Uber apparently isn't burning cash fast enough, so the ride-share company has bought dockless bike-share outfit JUMP Bikes, with CEO Ryan Rzepecki coming along for the ride.
In February, everybody's favourite it's-not-a-taxi provider tied up with San Francisco's JUMP so users of its apps could rent battery-powered bikes without the need for a separate sign-on.
Rather than merely trialling a service with JUMP, Uber CEO Dara Khosrowshahi yesterday announced the acquisition.
Uber saddles up for a new cycle of controversyREAD MORE
Khosrowshahi's rationale is that Uber's “ultimate goal” of “making it easier to live without owning a personal car” means it has to host multiple modes of transport.
JUMP's electric-assist bikes are better suited to the occasional cyclist dealing with San Francisco's famous undulations than the pedal-power-only bikes that have swarmed across China to the extent that group buying concern Meituan Dianping last week splashed US$2.7 billion to acquire bike-sharing firm Mobike. Dockless bikes have appeared in many other cities and, as riders can leave them anywhere, challenge the likes of London's Santander Cycles or New York's Citi Bikes which must be returned to designated docks.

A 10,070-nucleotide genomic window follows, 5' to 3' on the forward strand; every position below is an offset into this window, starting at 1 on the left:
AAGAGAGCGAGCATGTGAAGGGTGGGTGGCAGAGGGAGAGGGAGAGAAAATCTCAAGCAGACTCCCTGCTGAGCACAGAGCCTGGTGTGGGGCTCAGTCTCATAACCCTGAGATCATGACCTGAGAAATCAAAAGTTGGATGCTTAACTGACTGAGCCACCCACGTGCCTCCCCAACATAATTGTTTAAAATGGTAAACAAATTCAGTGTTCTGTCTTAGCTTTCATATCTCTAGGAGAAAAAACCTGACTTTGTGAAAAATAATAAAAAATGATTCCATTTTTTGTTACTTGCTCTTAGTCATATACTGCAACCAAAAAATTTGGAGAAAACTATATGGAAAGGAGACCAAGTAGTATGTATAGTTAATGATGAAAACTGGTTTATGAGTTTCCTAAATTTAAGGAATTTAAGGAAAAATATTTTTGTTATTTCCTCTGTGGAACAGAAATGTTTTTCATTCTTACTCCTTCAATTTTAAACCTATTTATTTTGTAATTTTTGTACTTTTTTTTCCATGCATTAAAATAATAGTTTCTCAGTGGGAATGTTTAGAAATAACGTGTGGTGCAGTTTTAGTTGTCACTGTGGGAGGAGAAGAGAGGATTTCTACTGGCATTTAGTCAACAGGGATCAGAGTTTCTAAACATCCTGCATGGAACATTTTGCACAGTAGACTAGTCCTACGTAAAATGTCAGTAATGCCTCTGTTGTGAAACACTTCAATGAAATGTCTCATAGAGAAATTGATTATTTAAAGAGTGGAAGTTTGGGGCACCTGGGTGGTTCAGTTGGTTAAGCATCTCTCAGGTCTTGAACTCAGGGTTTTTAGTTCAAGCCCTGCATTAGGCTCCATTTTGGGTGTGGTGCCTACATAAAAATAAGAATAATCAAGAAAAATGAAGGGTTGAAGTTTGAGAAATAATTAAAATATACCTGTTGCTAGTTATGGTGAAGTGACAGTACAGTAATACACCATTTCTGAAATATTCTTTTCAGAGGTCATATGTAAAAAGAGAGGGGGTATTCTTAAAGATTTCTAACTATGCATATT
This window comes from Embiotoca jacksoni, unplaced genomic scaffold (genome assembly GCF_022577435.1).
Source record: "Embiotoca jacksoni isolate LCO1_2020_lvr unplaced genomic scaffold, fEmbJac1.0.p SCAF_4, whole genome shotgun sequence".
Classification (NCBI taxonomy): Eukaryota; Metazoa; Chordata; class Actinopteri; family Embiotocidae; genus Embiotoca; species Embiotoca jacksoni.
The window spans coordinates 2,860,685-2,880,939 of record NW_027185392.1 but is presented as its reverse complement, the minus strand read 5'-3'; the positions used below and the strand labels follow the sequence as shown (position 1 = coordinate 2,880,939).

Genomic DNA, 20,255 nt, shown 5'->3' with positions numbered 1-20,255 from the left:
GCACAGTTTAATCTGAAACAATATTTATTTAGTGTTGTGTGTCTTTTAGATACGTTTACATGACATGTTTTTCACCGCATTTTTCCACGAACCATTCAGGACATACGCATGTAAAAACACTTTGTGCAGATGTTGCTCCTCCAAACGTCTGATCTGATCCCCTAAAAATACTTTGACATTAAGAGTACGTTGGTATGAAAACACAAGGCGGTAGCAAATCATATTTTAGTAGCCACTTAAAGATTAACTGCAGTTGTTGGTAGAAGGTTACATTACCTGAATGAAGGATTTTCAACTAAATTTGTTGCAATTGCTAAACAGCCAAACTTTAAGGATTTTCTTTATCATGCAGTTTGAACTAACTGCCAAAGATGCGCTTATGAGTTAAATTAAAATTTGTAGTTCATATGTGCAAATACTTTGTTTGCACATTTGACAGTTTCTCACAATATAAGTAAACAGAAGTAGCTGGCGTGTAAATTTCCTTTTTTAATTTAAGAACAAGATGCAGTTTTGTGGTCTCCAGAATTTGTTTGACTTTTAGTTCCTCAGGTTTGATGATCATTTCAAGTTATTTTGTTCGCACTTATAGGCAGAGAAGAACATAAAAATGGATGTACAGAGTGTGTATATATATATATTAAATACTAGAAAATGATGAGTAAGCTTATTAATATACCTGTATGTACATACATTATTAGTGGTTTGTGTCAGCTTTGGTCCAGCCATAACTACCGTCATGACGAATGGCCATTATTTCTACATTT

As JUMP's bikes employ batteries, they'll be more expensive to acquire and operate than other bike share vehicles. Uber's financiers therefore look to have more cheques to write.
With its own user base and JUMP's cycles, it's possible that Uber could avoid the bubble-burst that's bitten outfits like Chinese operator Bluegogo, which collapsed in November 2017. It's widely thought the company's collapse was in part attributable to ill-considered criticism of China's ruling party, surely something not even Uber at its brashest would attempt? ®